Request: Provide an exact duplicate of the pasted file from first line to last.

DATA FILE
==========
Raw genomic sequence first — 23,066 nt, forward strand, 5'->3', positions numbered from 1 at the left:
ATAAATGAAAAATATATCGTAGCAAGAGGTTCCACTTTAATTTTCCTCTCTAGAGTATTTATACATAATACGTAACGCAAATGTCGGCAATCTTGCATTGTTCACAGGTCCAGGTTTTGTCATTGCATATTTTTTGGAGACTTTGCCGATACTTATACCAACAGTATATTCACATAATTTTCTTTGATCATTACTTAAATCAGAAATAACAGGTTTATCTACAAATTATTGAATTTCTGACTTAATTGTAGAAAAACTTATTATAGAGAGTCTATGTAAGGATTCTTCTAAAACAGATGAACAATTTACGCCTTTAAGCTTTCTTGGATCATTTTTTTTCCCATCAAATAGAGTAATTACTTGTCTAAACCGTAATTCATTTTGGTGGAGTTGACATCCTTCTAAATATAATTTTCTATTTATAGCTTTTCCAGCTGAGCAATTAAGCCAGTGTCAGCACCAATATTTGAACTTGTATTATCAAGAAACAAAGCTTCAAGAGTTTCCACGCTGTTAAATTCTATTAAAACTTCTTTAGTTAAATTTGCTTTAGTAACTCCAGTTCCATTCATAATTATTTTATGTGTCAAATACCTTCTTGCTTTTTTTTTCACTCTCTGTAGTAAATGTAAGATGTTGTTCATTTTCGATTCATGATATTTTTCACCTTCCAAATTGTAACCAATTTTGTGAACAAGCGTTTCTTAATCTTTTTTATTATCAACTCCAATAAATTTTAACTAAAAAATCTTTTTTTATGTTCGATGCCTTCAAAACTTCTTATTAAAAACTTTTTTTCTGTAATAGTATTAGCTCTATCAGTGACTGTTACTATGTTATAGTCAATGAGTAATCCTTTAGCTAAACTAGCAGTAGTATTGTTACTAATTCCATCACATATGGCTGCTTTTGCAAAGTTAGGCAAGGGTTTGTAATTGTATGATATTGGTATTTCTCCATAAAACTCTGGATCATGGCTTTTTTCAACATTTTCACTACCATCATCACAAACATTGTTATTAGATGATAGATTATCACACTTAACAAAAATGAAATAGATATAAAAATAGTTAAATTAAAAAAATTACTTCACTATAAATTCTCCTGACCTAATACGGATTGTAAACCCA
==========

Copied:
Raw genomic sequence first — 23,066 nt, forward strand, 5'->3', positions numbered from 1 at the left:
ATAAATGAAAAATATATCGTAGCAAGAGGTTCCACTTTAATTTTCCTCTCTAGAGTATTTATACATAATACGTAACGCAAATGTCGGCAATCTTGCATTGTTCACAGGTCCAGGTTTTGTCATTGCATATTTTTTGGAGACTTTGCCGATACTTATACCAACAGTATATTCACATAATTTTCTTTGATCATTACTTAAATCAGAAATAACAGGTTTATCTACAAATTATTGAATTTCTGACTTAATTGTAGAAAAACTTATTATAGAGAGTCTATGTAAGGATTCTTCTAAAACAGATGAACAATTTACGCCTTTAAGCTTTCTTGGATCATTTTTTTTCCCATCAAATAGAGTAATTACTTGTCTAAACCGTAATTCATTTTGGTGGAGTTGACATCCTTCTAAATATAATTTTCTATTTATAGCTTTTCCAGCTGAGCAATTAAGCCAGTGTCAGCACCAATATTTGAACTTGTATTATCAAGAAACAAAGCTTCAAGAGTTTCCACGCTGTTAAATTCTATTAAAACTTCTTTAGTTAAATTTGCTTTAGTAACTCCAGTTCCATTCATAATTATTTTATGTGTCAAATACCTTCTTGCTTTTTTTTTCACTCTCTGTAGTAAATGTAAGATGTTGTTCATTTTCGATTCATGATATTTTTCACCTTCCAAATTGTAACCAATTTTGTGAACAAGCGTTTCTTAATCTTTTTTATTATCAACTCCAATAAATTTTAACTAAAAAATCTTTTTTTATGTTCGATGCCTTCAAAACTTCTTATTAAAAACTTTTTTTCTGTAATAGTATTAGCTCTATCAGTGACTGTTACTATGTTATAGTCAATGAGTAATCCTTTAGCTAAACTAGCAGTAGTATTGTTACTAATTCCATCACATATGGCTGCTTTTGCAAAGTTAGGCAAGGGTTTGTAATTGTATGATATTGGTATTTCTCCATAAAACTCTGGATCATGGCTTTTTTCAACATTTTCACTACCATCATCACAAACATTGTTATTAGATGATAGATTATCACACTTAACAAAAATGAAATAGATATAAAAATAGTTAAATTAAAAAAATTACTTCACTATAAATTCTCCTGACCTAATACGGATTGTAAACCCA